As a governmental unit, Metro is immune from suit absent an express waiver of governmental immunity. Harris Cnty. Hosp. Dist. v. Parker, 484 S.W.3d 182, 191 (Tex. App.-Houston [14th Dist.] 2015, no pet.); see also Kosoco, Inc. v. Metro. Transit Auth. of Harris Cnty., No. 01-14-00515-CV, 2015 WL 4966880, at *6 (Tex. App.-Houston [1st Dist.] Aug. 20, 2015, no pet.) (mem. op.) (acknowledging that Metro is a governmental entity). The Act provides a limited waiver of that immunity when a governmental unit has discriminated in any manner against any employee on the basis of age, sex, or other protected classification, or has retaliated against the employee for opposing or complaining of such discrimination. Parker, 484 S.W.3d at 191 (citing Tex. Lab. Code §§ 21.051 and 21.055 and Mission Consol. Indep. Sch. Dist. v. Garcia, 253 S.W.3d 653, 660 (Tex. 2008) (holding that "the [Act] clearly and unambiguously waives immunity")).

         The Act's immunity waiver applies only if the plaintiff alleges a violation within the scope of the statute. Id. If the plaintiff does not sufficiently plead facts that state a claim under the Act, the governmental unit may challenge the pleadings with a plea to the jurisdiction. Id. The governmental unit may also use a plea to the jurisdiction to challenge the existence of jurisdictional facts. Id.

         When a plea to the jurisdiction challenges the plaintiff's pleadings, we determine whether the pleadings, construed in the plaintiff's favor, allege facts sufficient to affirmatively demonstrate the trial court's jurisdiction to hear the case. Id. (citing Tex. Dep't of Parks & Wildlife v. Miranda, 133 S.W.3d 217, 226 (Tex. 2004)). If the plaintiff pleaded facts making out a prima facie case and the governmental unit instead challenges the existence of jurisdictional facts, we consider the relevant evidence submitted. Id. We review a trial court's ruling on a plea to the jurisdiction de novo. Id. at 192. When reviewing a plea to the jurisdiction in which the pleading requirement has been met and evidence has been submitted to support the plea that implicates the merits of the case, we take as true all evidence favorable to the plaintiff. Id. We indulge every reasonable inference and resolve any doubts in the plaintiff's favor. Id.

         Because the legislature intended for state law to correlate with federal law in employment discrimination cases, we may look to analogous federal cases when applying the Act. Id. (citing Tex. Lab. Code § 21.001 and Wal-Mart Stores, Inc. v. Canchola, 121 S.W.3d 735, 739 (Tex. 2003)). The legislature has mandated that all statutory prerequisites to suit are jurisdictional requirements in suits against governmental entities. Prairie View A & M Univ. v. Chatha, 381 S.W.3d 500, 510 (Tex. 2012) (citing Tex. Gov't Code § 311.034). The Act requires a person claiming to be aggrieved by an unlawful employment practice to file a complaint with TWC within 180 days of the alleged unlawful employment practice. Tex. Lab. Code § 21.201(a), (g). Accordingly, filing a timely complaint with the TWC is a jurisdictional prerequisite to filing suit for unlawful employment practices against a governmental entity. Chatha, 381 S.W.3d at 511-12, 514; see also Tex. Dep't of Transp. v. Esters, 343 S.W.3d 226, 231 (Tex. App.-Houston [14th Dist.] 2011, no pet.).[6]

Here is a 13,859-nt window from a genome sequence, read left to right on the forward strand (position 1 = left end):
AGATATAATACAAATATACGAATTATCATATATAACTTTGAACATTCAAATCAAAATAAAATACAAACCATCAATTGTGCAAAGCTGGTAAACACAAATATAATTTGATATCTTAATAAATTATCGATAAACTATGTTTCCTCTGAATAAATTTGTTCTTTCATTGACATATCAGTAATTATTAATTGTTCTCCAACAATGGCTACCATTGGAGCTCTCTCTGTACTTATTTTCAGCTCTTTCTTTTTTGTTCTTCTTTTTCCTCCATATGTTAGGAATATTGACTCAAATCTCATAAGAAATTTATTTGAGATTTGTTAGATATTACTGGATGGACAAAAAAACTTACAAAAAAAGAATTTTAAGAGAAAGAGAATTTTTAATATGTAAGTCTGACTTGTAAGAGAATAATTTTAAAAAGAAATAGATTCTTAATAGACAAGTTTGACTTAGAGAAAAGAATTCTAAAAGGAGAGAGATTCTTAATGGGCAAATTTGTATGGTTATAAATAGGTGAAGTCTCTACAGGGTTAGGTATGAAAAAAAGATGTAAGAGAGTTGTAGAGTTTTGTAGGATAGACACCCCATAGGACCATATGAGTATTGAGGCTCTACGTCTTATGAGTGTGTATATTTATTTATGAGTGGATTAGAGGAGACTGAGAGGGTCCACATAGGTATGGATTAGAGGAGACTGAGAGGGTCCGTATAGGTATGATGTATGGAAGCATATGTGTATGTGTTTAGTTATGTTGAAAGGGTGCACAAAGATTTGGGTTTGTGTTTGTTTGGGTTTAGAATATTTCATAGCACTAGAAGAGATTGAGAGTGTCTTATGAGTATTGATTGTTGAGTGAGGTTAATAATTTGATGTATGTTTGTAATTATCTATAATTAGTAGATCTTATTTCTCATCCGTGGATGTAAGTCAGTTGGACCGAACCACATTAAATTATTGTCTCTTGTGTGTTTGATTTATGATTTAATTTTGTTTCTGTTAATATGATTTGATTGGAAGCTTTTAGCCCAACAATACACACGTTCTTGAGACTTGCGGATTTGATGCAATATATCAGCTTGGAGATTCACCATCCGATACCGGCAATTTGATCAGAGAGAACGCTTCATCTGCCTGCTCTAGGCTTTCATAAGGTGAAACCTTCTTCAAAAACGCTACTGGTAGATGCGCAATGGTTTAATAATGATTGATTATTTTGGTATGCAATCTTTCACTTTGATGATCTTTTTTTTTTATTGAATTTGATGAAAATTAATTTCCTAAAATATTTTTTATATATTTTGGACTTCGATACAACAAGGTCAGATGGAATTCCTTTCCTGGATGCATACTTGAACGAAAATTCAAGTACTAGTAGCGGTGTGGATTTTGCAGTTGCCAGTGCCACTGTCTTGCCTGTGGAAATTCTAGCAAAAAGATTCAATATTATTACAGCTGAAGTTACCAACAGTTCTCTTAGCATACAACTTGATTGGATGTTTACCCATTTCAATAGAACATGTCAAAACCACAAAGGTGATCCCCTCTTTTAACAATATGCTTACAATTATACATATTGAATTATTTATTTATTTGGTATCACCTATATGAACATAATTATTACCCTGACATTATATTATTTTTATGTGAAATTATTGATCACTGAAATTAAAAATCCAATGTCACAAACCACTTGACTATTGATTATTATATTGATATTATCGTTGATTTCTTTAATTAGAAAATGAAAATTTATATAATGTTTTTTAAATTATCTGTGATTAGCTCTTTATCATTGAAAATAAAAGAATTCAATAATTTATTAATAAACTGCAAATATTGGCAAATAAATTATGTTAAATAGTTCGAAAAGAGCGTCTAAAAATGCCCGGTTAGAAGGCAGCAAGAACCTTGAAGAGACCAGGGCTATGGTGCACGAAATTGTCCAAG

I. Did filing the retaliation charge moot the appeal?

         We first address whether the appeal is moot because Douglas filed a retaliation charge and, as she asserts, exhausted her administrative remedies. See Kessling v. Friendswood Indep. Sch. Dist., 302 S.W.3d 373, 384 n.9 (Tex. App.- Houston [14th Dist.] 2009, pet. denied) (explaining that courts lack subject-matter jurisdiction over a moot claim). Metro argues that the appeal is not moot because Douglas did not cure fatal jurisdictional deficits, in that (1) Douglas waited until December 16, 2016 to file her complaint as to retaliation and thus it was untimely as to any actions taken before June 22, 2016; and (2) the retaliation claims are not an actionable employment action for which Metro's governmental immunity has been waived, and thus even if Douglas's administrative remedies had been exhausted, the trial court still lacks jurisdiction over the claims.[7]

         An appeal is moot when there is no longer a live controversy between the parties and appellate relief would be futile. Rice v. Rice, 533 S.W.3d 58, 61 (Tex. App.-Houston [14th Dist.] 2017, no pet.). Stated differently, a case is moot when the court's action on the merits cannot affect the parties' rights or interests. Id. (citing Heckman v. Williamson Cnty., 369 S.W.3d 137, 162 (Tex. 2012)); see also City of Farmers Branch v. Ramos, 235 S.W.3d 462, 469 (Tex. App.-Dallas 2007, no pet.) ("The mootness doctrine dictates that courts avoid rendering advisory opinions by only deciding issues that present a 'live' controversy at the time of the decision.").

         In this case, there are live controversies between the parties about the timeliness of Douglas's retaliation charge and whether Douglas's retaliation claims constitute actionable adverse employment actions under the Act. Thus, this appeal is not moot. We ...